Overall, I’m saying 3.5 stars for me. It was indeed fascinating and so beautifully written, however my only complaint would be that it was longer than needed be, in my opinion.

Review: Blue Asylum

A thank you to Netgalley and Houghton Mifflin Harcourt (and Thomas Allen, Ltd) for rewarding us with the ability to read Blue Asylum before it was released.

Amid the mayhem of the Civil War, Virginia plantation wife Iris Dunleavy is put on trial and convicted of madness. It is the only reasonable explanation the court can see for her willful behavior, so she is sent away to Sanibel Asylum to be restored to a good, compliant woman.

Iris is a woman sent away to the insane aslyum for defying her husband. A man she knows is a cruel plantation owner and whom she despises. The beginning of the story is where Iris has already been tried and sentenced to be detained at the asylum, she is taking the boat to the island where the asylum is housed. Iris is desperate to have everyone understand the mistake that was made and that she is of sound mind, her madness being that she challenged and defied her husband.

There has been a mistake. I do not belong here. I am simply here for the act of defying my husband, who is a man of most indecent character.

I am not a lunatic. I am the victim of a terrible campaign of outright slander by own husband.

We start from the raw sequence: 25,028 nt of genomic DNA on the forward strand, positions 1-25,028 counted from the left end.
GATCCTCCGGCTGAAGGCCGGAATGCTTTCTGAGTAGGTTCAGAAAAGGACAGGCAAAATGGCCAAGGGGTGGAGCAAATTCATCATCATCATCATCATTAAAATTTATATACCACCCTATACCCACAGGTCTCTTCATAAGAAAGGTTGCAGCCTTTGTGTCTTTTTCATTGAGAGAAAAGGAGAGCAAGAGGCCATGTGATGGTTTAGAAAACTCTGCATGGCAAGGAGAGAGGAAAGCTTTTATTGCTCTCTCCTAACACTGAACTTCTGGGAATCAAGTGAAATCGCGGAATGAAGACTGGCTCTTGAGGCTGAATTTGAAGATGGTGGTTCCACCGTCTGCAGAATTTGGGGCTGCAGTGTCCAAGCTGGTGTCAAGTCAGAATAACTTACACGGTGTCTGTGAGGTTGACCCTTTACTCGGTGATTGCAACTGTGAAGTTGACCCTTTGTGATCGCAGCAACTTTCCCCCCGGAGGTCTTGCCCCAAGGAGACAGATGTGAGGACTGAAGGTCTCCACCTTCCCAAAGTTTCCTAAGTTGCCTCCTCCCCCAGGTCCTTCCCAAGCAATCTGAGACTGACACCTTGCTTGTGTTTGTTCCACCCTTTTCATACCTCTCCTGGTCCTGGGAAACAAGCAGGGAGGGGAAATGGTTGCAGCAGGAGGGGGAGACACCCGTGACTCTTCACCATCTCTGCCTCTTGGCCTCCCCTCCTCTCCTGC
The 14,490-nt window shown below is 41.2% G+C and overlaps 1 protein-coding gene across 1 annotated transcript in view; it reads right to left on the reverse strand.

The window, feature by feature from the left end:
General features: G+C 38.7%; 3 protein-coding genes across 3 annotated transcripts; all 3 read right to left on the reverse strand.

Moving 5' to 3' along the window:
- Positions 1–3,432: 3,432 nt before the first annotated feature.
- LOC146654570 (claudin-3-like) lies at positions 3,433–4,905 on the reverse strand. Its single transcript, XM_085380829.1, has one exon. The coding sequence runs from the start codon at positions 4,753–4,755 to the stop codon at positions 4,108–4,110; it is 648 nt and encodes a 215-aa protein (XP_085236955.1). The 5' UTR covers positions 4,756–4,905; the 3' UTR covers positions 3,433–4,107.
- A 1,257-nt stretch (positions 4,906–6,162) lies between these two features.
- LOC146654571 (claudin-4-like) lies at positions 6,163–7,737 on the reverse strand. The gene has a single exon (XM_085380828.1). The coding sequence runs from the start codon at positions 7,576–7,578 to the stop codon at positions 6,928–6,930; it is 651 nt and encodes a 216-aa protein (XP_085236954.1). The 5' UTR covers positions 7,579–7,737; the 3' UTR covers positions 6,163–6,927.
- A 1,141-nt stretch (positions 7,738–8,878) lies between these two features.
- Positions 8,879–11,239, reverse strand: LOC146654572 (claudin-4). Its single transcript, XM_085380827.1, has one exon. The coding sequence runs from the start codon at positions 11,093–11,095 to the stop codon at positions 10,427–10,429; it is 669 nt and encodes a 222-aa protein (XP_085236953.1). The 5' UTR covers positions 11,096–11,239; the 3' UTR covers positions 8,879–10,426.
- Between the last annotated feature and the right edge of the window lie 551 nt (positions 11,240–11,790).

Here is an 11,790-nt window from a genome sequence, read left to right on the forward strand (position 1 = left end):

It is always amazing to read how a man’s opinion carried so much weight at that time and that no matter how calmly you presented yourself, women were never believed. What a convenient way to cast aside an unwanted wife simply by claiming her insane. Any potential nostalgia for this bygone era should be swiftly wiped away! There is also great insight about the laudanum laced patients and the horrible “water treatment” that was used on women to make them docile and acquiescent again.

You’ve embarrassed your husband. Humiliated him, here in such a pressing time, when the war is taking such a toll.

At Sanibel, Iris meets a woman that swallows small objects, and whom becomes one of her closest friends, a man that believes his feet are too heavy and a recovering solider suffering from intense shock, dreaming of the colour blue to help calm him and whose story also unfolds in time. And there is Wendell, the son of the good doctor Cowell, who lives full time on the island. Wendell has no children his age there and is surrounded by madness. He quite fears he himself is insane, for he has no one to confide in about what he sees from the patients, and of the changes in his body or his feelings. Wendell becomes something of a watchkeeper over Iris. He is fascinated by her and wishes to keep her safe. For Iris, Wendell becomes her confidante and her only and best way to escape from the island.

Iris’ past unfolds amid the blossoming friendship between herself and Wendell. The story switches from the present at the asylum, and slowly unfolds with the past story as to how Iris really came to be there. Her afternoon chats with Wendell expose the tryanny of her husband and his treatment of the slaves there. She tells Wendell with care and patience, how she came to help free and escape with the slaves from her husband’s plantation. Through these stories Iris also provides parallells for Wendell to think about, how his father is running his own slave plantation in a way, and the tyranny of the asylum, etc.

She is also “getting into” Dr. Cowell’s head as he fights to justify her insanity but also his growing infatuation with her. Iris falls in love with Ambrose, the recovering soldier and these feelings are impeding her ability to escape.